Port Chaplain Receives Queen's Honor
Apostleship of Sea (AoS) port chaplain Reverend Roger Stone has been awarded the British Empire Medal in the Queen’s New Year’s Honour’s List 2018 for services to the pastoral care of seafarers.
Stone has served as port chaplain for the seafarers’ charity since June 2010 and has provided pastoral, spiritual and welfare support to hundreds of crew members who arrive on ships at ports along the South Coast of England.
Stone says he is truly honored and humbled to receive the medal. “I am proud to work for the Apostleship of the Sea, the greatest and most effective maritime charity in the world. I am privileged to serve so many wonderful seafarers from so many countries around the world.
“I will always regard the Medal as a symbol of the love I have for seafarers who rely on Apostleship of the Sea port chaplains and volunteers for pure pastoral care. Without the Apostleship of the Sea, seafarers would simply not receive the love and care they need,” he said.
A permanent deacon, Stone served in the parish of Billingshurst with Pulborough in West Sussex for four years before coming across a job advertisement for a port chaplain with AoS. Despite not knowing anything about the world of seafarers and shipping at that time, he decided to respond to the advert, seeing it as a chance to embrace new challenges and do something different.
Seven years on, Stone is a familiar face with the local port and shipping community and has become a friend and confidant to the many seafarers he has supported and assisted in one way or the other – many of whom regularly keep in touch with him via Facebook and WhatsApp.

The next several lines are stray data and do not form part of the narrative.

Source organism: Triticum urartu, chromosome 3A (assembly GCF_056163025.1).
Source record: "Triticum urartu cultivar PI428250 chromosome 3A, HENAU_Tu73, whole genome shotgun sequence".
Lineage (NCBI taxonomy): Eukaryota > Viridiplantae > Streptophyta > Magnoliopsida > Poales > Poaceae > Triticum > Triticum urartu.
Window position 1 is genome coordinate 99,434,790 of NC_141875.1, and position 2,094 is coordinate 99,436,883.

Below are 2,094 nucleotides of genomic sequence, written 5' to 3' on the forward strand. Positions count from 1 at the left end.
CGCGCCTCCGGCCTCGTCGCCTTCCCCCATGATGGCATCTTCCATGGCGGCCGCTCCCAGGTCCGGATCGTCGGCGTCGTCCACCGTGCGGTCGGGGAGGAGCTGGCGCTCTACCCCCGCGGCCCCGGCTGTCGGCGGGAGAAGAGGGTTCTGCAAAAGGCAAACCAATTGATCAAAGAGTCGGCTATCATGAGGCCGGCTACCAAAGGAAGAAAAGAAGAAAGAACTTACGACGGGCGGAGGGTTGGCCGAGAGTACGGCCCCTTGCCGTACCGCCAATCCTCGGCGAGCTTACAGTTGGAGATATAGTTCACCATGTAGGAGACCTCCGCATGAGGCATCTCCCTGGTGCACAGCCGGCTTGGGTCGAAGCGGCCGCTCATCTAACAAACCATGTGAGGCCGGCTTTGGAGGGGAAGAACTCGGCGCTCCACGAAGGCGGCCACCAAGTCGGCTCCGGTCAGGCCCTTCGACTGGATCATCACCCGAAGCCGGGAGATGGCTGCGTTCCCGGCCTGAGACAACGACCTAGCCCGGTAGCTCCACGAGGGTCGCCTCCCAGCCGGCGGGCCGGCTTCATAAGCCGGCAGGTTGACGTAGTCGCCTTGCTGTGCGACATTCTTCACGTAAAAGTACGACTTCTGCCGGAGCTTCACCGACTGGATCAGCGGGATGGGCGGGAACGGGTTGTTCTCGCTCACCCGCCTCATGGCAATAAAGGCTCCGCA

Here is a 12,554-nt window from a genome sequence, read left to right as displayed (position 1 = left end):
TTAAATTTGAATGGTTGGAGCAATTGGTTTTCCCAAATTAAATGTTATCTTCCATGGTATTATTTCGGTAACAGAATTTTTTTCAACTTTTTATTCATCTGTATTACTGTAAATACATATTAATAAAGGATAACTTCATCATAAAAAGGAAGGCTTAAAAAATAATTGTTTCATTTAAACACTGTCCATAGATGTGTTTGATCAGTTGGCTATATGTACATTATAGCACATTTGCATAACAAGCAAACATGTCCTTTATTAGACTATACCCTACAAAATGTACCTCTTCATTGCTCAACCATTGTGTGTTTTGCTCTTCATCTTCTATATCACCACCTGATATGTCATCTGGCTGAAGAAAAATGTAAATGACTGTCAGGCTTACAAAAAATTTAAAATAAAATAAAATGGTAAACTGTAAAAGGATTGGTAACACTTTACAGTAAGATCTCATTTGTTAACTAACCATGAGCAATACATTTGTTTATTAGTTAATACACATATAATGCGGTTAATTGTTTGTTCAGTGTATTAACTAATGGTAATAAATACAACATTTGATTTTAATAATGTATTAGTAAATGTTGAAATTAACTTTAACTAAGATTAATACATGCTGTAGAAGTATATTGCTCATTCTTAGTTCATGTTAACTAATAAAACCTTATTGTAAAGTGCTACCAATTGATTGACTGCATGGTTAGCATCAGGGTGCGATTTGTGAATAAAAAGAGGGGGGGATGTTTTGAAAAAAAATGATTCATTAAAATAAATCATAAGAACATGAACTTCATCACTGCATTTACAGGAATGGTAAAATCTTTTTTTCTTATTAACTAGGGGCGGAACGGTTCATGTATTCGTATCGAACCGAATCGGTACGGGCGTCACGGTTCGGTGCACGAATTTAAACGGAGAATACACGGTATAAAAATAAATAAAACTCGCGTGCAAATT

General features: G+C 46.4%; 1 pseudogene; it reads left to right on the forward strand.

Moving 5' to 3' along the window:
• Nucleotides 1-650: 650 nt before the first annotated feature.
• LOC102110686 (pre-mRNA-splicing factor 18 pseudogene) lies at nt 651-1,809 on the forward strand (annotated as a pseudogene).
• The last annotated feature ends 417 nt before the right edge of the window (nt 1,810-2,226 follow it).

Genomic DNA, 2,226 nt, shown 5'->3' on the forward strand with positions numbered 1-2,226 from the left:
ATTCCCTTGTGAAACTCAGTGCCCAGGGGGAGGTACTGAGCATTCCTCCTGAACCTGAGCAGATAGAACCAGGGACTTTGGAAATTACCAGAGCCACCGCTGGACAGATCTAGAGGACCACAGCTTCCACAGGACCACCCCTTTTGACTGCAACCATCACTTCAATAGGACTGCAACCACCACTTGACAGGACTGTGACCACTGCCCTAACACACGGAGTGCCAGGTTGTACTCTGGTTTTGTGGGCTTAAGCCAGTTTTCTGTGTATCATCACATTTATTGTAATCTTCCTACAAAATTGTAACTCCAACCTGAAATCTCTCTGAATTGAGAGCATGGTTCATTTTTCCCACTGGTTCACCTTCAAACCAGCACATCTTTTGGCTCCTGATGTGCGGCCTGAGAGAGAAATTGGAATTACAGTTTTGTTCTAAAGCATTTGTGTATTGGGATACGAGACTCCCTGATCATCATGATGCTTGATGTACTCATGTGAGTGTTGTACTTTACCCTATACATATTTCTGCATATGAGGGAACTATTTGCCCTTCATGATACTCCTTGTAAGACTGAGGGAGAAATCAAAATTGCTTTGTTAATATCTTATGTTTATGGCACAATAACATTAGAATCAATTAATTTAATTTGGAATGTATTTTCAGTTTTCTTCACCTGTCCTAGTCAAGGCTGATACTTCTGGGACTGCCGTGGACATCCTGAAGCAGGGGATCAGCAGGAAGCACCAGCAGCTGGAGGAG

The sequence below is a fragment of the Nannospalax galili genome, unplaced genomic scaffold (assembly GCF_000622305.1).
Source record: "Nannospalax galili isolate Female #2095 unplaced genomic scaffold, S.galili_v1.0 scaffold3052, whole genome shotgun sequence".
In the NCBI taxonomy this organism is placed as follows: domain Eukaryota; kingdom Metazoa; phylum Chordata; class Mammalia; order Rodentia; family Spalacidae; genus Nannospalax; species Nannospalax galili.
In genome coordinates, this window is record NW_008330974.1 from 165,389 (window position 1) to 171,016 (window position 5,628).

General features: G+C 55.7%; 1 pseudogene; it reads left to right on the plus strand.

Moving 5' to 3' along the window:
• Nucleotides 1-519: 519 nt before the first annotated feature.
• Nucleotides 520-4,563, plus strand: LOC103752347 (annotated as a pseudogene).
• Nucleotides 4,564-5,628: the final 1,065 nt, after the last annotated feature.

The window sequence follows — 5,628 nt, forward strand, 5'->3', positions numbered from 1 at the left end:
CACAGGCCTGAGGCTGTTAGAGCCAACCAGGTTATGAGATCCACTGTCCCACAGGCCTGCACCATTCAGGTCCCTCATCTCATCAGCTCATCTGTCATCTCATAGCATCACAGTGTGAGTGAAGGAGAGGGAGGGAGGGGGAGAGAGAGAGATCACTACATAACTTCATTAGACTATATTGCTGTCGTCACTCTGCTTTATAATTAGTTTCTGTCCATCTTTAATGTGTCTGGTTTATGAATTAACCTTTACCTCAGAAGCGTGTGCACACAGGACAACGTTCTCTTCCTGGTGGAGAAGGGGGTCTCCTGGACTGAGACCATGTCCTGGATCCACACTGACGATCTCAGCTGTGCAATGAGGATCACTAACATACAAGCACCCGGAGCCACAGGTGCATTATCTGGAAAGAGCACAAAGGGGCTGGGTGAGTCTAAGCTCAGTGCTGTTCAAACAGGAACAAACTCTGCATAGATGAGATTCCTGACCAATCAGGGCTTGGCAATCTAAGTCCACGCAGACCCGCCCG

On several occasions he has supported seafarers following the sudden death of one of their colleagues including serving crew on a cruise ship after a very young seafarer had taken his own life.
All through 2013 and 2014, Stone and his team supported a group of abandoned seafarers from two ships detained in Rye and Shoreham-by-Sea in Sussex after the company they worked for fell into financial difficulties. AoS raised emergency funds for the crew to send money home to their families and provided food, internet access and phone cards so they could contact their anxious families. AoS was able to offer the seafarers hope as they were left vulnerable and worried about their futures.
More recently Stone and his team supported nine fishermen who were found to be working in slave-like conditions on a fishing boat moored at Portsmouth Harbour.
He has also been instrumental in arranging pastoral visits by Vatican cardinals and bishops specially for crew of cruise ships when they dock in Civitavecchia, Rome; a recent initiative by AoS. Stone has also learned some Tagalog and Visaya to be able to communicate on a personal level with Filipino seafarers who make up a large proportion of seafarers worldwide.
AoS National Director Martin Foley said, “The British Empire Medal is a fitting recognition of Roger’s work and ministry with seafarers, and testimony to the vital support and assistance that AoS provides to seafarers and the wider shipping and maritime community.”